Kestrel in the Barn!

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About six years ago, we restored and erected this early New England timber frame.

timber frame barn for sale

The frame is a classic size at 30 by 40 feet. The interior of the barn is “clear span,” which means that the 30 foot timbers are so big that no center posts are necessary inside the barn, making it perfect for storing cars.

timber frame barn_Vermont

The timber frame barn sits nestled at the bottom of Mount Equinox here in Vermont, and wildlife is abundant here. Our client had been seeing American Kestrels in the area, and had the idea of building a nesting box for this smallest of North American raptors. A decline had been documented in the New England population of these birds.

Why not build a box right into the barn?

old barns for sale_Vermont

I have heard that early New England farmers would sometimes cut little bird doors into the gable ends of their cow barns for the swallows. Why? Because barn swallows are so incredibly beneficial for keeping the fly population down in a barn full of livestock. One of my favorite local timber frame barns came to mind, and we chose to copy the style of cut-out from this little gem: timber frame barn with barn cut outsWhen we sided our barn using vintage boards, we cut six holes in the upper section. Copper flashing was used to keep water from going in. Five of the doors are faux, and the sixth has a hole that leads into a nesting box.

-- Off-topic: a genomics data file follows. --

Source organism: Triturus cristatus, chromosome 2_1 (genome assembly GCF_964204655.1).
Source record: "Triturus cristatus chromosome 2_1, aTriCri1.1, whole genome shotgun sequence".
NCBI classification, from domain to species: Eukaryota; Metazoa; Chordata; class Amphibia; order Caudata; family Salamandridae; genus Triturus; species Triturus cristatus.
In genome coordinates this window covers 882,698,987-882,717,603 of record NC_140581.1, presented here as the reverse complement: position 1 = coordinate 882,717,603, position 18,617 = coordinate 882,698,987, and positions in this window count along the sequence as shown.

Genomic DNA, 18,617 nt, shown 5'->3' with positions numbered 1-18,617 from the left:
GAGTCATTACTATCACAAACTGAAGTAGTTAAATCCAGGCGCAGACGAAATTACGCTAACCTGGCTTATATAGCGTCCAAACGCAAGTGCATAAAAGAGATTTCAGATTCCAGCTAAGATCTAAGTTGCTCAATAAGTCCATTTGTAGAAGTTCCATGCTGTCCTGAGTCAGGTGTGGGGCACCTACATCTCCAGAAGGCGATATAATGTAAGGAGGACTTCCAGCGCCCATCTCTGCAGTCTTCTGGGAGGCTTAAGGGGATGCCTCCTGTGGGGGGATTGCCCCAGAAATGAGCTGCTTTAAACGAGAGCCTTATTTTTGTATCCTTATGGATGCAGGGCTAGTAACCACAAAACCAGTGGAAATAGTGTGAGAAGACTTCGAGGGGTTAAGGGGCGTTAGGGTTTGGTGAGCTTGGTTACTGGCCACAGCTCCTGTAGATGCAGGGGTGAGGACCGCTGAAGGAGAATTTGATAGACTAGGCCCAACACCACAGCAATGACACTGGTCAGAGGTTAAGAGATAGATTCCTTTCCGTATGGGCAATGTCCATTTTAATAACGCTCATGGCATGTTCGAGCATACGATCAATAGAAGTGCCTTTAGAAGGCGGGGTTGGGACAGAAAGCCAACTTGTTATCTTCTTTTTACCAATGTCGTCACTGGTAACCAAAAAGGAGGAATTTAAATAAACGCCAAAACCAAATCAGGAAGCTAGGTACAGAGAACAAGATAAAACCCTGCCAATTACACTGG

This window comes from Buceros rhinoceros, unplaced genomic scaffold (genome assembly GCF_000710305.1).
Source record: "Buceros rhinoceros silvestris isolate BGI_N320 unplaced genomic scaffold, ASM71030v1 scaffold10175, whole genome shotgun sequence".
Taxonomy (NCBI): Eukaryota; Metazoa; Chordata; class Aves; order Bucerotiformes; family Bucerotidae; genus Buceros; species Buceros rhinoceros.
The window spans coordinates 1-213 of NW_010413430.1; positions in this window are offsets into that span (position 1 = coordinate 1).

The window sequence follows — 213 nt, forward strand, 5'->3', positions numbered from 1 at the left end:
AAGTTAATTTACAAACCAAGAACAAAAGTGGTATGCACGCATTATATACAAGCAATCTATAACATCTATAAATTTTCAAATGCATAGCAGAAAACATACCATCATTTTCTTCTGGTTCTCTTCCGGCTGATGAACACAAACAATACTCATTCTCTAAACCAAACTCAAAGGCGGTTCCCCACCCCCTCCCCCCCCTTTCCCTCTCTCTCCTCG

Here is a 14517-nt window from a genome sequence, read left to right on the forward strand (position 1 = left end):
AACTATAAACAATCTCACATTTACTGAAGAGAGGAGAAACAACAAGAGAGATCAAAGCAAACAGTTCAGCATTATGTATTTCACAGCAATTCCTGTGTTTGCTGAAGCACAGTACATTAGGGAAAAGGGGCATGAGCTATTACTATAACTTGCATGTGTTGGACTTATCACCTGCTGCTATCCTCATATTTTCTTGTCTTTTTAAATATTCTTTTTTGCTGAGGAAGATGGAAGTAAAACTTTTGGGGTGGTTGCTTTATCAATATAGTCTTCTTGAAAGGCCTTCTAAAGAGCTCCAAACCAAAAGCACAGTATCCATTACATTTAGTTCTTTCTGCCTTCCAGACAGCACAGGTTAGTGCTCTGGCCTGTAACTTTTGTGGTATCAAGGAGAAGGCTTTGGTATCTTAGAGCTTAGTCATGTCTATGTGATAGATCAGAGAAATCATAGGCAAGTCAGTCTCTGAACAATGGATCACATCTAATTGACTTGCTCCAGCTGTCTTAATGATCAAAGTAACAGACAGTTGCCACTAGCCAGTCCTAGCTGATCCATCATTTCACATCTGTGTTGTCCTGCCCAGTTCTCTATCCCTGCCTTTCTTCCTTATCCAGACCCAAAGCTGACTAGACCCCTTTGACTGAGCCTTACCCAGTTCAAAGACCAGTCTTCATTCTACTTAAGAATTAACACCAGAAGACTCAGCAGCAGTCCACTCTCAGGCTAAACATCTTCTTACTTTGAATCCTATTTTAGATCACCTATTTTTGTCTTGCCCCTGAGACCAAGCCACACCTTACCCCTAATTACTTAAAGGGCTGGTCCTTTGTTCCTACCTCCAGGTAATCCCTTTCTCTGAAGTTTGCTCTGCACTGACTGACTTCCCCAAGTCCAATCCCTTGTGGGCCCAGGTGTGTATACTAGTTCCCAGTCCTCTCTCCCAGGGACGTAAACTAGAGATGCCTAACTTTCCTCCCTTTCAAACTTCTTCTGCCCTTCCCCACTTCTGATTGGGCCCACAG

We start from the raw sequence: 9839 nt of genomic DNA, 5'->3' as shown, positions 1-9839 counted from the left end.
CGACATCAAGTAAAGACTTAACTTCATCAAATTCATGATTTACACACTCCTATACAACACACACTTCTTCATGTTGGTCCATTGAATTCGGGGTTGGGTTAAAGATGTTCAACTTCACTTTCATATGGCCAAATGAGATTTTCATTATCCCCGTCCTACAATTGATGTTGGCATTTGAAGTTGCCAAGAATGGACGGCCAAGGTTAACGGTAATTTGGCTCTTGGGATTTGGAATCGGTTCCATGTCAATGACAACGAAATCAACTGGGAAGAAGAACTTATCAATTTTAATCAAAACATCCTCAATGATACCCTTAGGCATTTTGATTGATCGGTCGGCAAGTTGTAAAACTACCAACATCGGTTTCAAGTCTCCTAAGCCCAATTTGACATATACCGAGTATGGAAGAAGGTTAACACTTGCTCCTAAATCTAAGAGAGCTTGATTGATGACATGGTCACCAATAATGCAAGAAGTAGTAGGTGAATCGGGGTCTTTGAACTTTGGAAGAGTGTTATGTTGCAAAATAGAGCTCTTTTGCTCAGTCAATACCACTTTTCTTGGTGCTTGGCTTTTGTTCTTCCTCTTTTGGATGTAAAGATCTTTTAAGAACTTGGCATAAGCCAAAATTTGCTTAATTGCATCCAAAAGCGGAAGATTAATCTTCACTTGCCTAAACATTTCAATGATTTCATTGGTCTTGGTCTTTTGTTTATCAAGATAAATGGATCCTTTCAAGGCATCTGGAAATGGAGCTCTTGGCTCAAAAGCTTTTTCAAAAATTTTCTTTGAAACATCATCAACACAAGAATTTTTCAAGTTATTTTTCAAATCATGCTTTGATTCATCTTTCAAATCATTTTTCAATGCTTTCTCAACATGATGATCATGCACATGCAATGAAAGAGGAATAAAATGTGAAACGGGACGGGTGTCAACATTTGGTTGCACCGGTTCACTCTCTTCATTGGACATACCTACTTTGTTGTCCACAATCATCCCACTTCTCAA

timber frame barn with barn swallows

Well, five years past with no kestrels. But this spring a pair moved in! And here is the evidence:

kestrel-house-in-a-vintage-barn-garage-green-mountain-timber-frames.png

Kestral in a vintage barn Green Mountain Timber Frames

We are so delighted that this idea came to fruition! It is remarkable to imagine the spring journey from far south, and perhaps even central America, that brought this pair of birds right into the gable of this beautiful vintage barn.